Distributed denial-of-service (DDoS) attacks continue to plague major corporations today, but half of organizations don’t have a plan or defense against DDoS attacks, a new survey found. Nearly 45 percent of organizations surveyed by Corero have no DDoS response plan, while some 21 percent don’t have a response team set up in the case of a DDoS attack targeting their networks. Around 60 percent say they don’t have a designated DDoS response team, and 40 percent say they don’t have a point of contact within their organizations when a DDoS hits, according to the survey of some 100 respondents. “Half of them aren’t really doing anything about DDoS. They’re just hoping nothing will happen to them, or they [will just be] putting up with inconvenience it’s causing in the meantime,” says Ashley Stephenson, CEO of Corero, which will release full data from the survey next month. Stephenson says he has seen cases where corporations had no idea that their own computing resources were being used in DDoS attacks against them. “A lot of people are not really paying attention to what’s going on, and that’s facilitating the malicious activity going on out there,” he says. More than 54 percent of the organizations surveyed say they have either an out-of-date network diagram of their infrastructures or no diagram at all. Some 66 percent don’t have statistics on network traffic patterns and traffic volume baselines to help identify when a DDoS is brewing. One of the reasons DDoS attacks have become so popular is that they are relatively inexpensive to pull off. “It’s a cheap resource being used to launch the attacks,” Stephenson says. “And the more we invest in good Internet [technology], the greater power is available for third parties to leverage it and do these attacks … [The attackers] are just cataloging all of these vulnerabilities and exploitable resources and calling on them when necessary to affect the attack.” Compromised desktop machines traditionally have been the most popular weapons for DDoSing a target, but, increasingly, attackers are deploying servers for more firepower. “That takes fewer bots but much more powerful [ones],” Stephenson says. A recent report by Dell SecureWorks revealed just how much DDoS-for-hire services cost in the cyberunderground. Those services cost only $3 to $5 per hour and $90 to $100 per day, Dell SecureWorks found. And a weeklong attack goes for $400 to $600. Source: http://www.darkreading.com/attacks-breaches/survey-ddos-is-hot-planning-is-not/240164306?utm_source=twitterfeed&utm_medium=twitter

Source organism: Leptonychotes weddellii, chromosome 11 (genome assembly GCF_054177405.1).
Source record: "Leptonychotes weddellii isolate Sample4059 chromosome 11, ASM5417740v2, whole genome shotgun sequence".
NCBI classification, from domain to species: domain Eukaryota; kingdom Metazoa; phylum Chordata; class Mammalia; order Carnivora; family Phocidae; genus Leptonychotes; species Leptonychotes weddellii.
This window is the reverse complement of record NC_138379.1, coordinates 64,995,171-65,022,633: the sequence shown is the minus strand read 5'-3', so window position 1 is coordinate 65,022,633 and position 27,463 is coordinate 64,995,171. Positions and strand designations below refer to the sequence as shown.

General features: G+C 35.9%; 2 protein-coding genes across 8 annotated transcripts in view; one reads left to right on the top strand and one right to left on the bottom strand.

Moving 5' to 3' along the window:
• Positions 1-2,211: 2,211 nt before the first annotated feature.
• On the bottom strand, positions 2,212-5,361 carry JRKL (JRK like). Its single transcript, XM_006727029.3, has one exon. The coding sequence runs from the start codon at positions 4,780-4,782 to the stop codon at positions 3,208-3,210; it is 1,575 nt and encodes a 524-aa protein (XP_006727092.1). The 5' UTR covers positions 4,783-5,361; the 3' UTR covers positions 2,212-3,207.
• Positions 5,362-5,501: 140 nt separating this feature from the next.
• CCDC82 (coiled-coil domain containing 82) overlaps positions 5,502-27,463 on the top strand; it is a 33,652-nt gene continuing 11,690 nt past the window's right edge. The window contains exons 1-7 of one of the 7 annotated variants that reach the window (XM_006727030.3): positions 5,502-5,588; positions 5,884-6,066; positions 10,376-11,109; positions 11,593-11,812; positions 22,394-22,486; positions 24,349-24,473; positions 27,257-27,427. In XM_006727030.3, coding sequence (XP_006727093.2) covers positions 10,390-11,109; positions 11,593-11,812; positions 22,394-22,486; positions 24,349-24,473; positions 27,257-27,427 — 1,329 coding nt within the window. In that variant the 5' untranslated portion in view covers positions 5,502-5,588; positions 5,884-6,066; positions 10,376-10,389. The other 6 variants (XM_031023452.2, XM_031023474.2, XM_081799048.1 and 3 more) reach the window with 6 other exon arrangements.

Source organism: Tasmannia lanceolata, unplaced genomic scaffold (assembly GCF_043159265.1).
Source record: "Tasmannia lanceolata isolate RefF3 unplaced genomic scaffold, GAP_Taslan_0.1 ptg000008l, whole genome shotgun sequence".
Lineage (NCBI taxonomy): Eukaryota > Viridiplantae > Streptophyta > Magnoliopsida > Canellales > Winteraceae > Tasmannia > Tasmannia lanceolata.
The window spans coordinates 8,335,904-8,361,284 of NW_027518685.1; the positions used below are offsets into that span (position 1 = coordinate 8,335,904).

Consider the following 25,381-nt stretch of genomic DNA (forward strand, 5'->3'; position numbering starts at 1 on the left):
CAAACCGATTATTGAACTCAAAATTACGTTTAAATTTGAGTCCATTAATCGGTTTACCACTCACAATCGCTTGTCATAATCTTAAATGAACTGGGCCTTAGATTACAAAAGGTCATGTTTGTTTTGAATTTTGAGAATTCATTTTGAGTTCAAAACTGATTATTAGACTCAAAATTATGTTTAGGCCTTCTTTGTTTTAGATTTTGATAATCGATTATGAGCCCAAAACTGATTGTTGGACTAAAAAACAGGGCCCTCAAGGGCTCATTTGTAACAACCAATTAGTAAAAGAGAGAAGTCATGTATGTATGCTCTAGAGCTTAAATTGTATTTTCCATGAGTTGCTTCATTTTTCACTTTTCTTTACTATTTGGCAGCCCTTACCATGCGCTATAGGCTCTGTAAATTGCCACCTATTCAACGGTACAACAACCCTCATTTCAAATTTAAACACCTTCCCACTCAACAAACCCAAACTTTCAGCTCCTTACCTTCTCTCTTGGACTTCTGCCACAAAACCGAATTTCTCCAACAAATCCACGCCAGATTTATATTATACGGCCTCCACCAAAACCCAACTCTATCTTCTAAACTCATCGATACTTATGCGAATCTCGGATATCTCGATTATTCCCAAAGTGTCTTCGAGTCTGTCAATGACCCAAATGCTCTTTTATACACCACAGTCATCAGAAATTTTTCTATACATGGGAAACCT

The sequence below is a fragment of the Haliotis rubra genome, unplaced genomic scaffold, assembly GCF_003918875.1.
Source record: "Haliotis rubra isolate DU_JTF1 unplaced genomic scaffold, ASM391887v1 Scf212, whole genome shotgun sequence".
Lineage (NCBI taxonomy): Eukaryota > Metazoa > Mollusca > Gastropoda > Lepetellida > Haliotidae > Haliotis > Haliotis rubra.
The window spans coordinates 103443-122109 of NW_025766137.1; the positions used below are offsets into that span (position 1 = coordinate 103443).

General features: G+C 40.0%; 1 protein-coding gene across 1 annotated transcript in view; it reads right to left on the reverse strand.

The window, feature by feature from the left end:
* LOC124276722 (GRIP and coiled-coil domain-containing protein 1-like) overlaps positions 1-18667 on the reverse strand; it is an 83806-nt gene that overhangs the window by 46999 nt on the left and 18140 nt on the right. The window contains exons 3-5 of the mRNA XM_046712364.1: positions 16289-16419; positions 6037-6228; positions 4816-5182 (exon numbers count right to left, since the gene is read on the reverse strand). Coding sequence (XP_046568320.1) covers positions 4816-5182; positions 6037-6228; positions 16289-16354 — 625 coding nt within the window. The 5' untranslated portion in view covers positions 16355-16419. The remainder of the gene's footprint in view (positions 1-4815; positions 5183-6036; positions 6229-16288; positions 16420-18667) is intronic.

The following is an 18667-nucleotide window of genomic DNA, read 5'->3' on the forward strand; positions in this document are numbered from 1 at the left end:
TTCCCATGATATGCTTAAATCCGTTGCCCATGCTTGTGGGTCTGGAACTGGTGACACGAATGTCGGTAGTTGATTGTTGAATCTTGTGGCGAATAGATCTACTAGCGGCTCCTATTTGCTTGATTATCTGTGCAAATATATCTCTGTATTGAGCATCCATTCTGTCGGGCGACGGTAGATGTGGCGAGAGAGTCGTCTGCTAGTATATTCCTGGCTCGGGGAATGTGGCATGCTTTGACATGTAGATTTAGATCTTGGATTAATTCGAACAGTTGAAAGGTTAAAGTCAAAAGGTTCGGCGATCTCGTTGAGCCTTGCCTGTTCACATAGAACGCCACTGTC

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DDos Is Hot, Planning Is Not